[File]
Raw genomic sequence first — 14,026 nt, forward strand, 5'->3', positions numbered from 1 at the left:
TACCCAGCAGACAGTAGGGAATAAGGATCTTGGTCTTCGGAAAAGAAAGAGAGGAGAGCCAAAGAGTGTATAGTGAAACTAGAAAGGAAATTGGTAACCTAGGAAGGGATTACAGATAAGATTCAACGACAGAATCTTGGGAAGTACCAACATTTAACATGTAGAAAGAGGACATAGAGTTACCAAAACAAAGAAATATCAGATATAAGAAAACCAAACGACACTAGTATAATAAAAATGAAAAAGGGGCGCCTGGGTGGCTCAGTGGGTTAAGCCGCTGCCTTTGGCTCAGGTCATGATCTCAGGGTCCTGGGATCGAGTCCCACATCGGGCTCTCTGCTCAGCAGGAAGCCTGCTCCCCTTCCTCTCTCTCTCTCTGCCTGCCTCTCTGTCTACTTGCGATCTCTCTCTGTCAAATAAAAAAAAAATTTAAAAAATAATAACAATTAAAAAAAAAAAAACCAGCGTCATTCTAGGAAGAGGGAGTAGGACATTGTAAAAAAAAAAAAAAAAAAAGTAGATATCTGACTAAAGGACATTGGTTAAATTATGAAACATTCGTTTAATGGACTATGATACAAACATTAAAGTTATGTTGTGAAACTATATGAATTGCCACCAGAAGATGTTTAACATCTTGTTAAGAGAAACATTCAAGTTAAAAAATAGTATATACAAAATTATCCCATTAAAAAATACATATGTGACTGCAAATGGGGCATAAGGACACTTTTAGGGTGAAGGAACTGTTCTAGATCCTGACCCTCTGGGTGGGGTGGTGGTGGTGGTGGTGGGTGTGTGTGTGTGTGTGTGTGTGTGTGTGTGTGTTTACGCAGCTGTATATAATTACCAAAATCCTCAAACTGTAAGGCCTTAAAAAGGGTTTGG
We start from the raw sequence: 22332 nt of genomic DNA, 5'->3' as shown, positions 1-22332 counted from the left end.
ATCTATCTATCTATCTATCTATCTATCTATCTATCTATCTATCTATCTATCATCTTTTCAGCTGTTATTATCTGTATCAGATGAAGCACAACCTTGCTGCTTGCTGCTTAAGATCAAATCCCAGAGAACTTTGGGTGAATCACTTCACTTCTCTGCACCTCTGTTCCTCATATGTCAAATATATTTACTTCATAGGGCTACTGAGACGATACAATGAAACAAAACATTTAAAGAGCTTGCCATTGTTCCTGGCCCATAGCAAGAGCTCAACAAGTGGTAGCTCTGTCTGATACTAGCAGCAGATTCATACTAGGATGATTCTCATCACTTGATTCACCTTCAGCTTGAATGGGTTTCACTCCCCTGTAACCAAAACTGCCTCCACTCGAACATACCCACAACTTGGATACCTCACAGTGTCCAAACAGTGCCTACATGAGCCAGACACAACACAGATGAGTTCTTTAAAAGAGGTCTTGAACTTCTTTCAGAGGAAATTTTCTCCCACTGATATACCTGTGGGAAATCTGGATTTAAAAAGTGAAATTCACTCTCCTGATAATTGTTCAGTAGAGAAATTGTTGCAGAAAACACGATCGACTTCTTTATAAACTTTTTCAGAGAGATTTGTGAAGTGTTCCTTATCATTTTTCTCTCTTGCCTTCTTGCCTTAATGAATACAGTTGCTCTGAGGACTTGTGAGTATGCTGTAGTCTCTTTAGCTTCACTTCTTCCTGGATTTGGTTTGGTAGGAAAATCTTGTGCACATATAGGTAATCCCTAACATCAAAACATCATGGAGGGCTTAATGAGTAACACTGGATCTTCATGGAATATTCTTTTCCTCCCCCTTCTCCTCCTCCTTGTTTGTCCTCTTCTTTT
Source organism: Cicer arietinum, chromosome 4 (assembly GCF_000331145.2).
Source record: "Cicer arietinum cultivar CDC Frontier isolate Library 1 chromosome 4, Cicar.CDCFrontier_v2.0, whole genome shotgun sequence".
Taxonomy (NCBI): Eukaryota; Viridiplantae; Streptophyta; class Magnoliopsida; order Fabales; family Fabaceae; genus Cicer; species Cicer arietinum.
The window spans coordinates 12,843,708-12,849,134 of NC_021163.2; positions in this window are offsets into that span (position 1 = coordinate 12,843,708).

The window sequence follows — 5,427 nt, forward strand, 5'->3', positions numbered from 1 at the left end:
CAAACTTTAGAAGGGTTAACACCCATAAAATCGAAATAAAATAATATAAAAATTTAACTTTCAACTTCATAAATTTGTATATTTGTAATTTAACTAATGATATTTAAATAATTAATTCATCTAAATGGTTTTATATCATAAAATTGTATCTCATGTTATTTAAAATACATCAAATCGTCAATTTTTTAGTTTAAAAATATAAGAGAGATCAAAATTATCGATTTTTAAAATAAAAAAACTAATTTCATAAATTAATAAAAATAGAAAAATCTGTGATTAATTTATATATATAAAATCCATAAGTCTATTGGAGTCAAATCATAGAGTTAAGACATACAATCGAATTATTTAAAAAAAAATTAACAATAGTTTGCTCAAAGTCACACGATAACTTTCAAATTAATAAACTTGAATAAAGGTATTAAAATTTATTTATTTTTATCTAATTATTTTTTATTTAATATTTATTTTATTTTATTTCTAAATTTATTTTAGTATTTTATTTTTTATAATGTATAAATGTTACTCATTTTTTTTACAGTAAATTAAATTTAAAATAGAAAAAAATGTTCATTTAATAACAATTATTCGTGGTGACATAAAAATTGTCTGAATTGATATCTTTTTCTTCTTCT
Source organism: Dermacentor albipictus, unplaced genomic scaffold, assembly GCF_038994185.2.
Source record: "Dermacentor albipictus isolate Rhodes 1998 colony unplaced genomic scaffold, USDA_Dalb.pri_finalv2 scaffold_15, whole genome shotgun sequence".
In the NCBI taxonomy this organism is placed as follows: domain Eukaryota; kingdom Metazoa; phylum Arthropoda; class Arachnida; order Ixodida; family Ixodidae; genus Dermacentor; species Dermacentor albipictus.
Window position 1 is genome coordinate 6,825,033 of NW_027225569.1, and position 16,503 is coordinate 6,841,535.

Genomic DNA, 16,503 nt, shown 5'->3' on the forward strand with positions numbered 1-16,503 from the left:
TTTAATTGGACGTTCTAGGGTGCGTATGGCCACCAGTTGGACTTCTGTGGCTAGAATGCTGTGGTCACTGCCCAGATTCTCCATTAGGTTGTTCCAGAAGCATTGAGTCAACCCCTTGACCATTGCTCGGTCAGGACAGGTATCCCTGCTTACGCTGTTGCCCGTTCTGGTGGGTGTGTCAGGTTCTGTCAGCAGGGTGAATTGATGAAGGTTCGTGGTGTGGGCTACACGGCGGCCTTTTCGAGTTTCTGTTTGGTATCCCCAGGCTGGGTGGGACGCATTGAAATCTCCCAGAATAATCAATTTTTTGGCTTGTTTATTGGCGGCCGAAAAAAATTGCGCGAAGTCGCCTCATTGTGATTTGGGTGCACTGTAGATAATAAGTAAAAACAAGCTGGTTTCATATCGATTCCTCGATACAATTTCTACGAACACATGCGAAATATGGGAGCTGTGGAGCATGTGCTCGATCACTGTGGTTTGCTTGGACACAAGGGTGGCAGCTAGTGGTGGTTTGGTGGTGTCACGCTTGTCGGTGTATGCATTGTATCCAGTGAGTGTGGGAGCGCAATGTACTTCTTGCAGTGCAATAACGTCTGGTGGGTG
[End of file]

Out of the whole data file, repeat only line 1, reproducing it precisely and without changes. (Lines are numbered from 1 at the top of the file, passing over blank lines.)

Raw genomic sequence first — 14,026 nt, forward strand, 5'->3', positions numbered from 1 at the left: